The worlds of business, Irish politics, and crime collide when two men with the same name, from the same family, die on the same night—one death is a gangland murder, the other, apparently, a road accident. Was it a coincidence? That’s the official version of events. But when a family member, Gina Rafferty, starts asking questions, this notion quickly unravels. Told repeatedly that she should stop asking questions, Gina becomes more determined than ever to find out the truth, to establish a connection between the two deaths—but in doing so, she embarks on a path that will push certain powerful people to their limits.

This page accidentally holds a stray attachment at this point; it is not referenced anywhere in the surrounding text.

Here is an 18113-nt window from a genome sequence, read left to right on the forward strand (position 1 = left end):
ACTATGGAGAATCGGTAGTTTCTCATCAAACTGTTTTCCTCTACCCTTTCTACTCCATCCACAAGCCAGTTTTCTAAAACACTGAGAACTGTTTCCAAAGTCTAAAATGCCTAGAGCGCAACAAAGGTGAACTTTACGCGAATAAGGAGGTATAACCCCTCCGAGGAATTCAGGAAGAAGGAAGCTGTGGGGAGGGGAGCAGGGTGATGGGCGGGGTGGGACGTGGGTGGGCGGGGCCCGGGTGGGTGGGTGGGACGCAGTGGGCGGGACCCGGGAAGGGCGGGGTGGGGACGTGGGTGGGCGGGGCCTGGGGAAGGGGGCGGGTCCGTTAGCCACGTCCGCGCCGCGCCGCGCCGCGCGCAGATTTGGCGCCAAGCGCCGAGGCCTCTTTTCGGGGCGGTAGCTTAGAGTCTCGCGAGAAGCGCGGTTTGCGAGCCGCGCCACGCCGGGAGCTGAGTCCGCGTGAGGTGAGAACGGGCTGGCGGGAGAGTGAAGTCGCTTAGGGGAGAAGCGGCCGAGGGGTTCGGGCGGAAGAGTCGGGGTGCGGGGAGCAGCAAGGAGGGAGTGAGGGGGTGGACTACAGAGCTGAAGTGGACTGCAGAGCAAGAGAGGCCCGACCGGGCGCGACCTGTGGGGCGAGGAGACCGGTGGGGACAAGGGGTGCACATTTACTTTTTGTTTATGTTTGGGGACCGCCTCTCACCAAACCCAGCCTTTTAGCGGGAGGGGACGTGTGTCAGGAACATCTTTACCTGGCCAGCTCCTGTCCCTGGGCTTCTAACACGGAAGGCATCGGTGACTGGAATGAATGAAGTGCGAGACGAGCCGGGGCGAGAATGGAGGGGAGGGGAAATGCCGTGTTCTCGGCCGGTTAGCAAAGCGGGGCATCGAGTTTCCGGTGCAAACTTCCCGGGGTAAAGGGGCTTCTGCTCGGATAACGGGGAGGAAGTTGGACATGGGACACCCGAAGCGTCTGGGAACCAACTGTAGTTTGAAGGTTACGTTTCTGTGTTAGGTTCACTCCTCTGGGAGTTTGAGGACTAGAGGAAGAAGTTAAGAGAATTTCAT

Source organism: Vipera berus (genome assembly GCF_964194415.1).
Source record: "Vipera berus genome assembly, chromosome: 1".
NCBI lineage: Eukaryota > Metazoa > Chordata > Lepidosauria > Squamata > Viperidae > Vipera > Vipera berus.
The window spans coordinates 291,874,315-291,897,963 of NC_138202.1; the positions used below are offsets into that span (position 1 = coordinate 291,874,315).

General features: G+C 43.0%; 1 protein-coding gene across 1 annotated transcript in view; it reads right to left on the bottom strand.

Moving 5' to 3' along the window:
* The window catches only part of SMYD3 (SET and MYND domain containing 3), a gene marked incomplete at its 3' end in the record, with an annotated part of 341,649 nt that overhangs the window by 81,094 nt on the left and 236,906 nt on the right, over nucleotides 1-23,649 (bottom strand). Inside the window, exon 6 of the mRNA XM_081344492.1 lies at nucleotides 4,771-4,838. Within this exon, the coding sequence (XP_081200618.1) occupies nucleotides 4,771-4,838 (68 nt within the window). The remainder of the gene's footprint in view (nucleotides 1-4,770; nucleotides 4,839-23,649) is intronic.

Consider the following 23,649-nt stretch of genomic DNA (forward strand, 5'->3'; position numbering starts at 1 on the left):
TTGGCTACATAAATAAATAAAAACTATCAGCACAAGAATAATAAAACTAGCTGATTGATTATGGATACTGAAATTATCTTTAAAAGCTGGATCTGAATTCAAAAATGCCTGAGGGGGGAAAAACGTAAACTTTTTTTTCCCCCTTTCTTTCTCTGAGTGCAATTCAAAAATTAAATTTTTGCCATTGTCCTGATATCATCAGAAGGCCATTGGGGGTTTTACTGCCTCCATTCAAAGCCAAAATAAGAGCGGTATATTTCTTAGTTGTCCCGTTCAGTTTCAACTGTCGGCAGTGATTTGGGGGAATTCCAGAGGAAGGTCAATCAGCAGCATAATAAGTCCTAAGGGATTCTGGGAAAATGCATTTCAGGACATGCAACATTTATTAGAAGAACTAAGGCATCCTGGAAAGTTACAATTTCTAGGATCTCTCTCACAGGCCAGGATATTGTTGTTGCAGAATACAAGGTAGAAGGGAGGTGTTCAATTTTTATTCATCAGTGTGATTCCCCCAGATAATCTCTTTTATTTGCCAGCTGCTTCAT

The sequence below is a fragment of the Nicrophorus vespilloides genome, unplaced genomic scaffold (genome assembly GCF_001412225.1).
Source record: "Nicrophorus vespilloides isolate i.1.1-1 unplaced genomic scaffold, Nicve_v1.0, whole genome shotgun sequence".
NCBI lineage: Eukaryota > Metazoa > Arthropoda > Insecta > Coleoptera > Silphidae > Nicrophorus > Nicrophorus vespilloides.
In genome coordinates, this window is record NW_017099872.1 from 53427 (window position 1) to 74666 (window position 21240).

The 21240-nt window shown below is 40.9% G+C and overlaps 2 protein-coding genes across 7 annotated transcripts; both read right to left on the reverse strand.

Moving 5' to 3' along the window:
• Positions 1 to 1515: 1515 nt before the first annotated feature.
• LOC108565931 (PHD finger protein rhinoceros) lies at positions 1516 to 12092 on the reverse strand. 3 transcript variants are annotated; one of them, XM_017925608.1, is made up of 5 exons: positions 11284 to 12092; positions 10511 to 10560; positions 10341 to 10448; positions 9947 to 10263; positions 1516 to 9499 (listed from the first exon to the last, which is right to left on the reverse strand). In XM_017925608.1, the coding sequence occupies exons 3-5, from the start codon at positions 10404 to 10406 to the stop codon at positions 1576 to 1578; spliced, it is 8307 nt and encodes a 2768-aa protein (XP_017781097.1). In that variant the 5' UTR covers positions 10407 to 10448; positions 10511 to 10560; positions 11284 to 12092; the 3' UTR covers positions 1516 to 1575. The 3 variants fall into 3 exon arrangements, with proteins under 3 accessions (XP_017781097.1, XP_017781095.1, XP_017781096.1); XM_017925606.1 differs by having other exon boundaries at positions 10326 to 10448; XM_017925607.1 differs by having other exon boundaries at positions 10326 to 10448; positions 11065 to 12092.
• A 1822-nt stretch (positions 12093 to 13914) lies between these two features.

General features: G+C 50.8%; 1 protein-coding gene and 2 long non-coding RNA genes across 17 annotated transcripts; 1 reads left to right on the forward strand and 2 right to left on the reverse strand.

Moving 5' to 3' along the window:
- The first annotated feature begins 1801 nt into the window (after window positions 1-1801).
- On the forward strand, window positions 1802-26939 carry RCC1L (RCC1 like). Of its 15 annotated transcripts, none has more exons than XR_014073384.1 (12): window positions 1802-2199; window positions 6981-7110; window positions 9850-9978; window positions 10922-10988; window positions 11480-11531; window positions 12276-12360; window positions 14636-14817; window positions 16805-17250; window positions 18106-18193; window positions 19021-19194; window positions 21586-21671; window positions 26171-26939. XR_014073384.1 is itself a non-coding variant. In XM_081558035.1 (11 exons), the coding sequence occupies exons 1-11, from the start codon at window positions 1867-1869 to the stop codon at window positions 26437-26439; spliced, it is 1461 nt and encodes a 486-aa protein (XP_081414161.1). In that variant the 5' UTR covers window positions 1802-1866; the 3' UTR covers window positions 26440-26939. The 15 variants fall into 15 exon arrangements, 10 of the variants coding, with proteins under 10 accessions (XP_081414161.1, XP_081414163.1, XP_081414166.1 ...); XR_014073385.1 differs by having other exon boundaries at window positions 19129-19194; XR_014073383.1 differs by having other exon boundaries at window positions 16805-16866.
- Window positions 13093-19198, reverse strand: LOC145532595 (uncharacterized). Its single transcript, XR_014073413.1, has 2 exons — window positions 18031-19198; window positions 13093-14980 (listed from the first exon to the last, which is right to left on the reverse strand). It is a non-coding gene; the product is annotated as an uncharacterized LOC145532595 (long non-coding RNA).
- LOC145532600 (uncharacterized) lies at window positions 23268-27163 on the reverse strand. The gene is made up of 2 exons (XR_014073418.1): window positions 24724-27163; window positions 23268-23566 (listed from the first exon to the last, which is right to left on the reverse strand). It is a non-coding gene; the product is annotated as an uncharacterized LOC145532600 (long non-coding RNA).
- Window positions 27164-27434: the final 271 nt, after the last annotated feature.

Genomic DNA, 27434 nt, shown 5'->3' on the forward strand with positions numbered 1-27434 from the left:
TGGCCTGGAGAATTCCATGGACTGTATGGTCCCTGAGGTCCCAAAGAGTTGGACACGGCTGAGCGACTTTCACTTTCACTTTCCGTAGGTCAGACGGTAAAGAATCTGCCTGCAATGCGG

He is sitting in what they now call the beer garden. Before the smoking ban came into force it was a concrete yard, a skanky area at the back of the pub that was all stacked crates and kegs and empty cardboard boxes. But with a little outdoor furniture—decking, benches, tables, pole umbrellas for when it rains—they’ve transformed it into a "space," a haven where smokers can congregate, light up their Players or Sweet Afton and give out about the excesses of the nanny state. There has even been some confusion, not to say tension, over etiquette. If a nonsmoker
“Glynn has conjured the unreal, transfigured character of Ireland’s capital....It’s a portrait not too far off the real place, but exaggerated enough to make this an enthralling and addictive read.” —The Guardian (London)
“A provocative and richly textured novel.” —The Independent (London)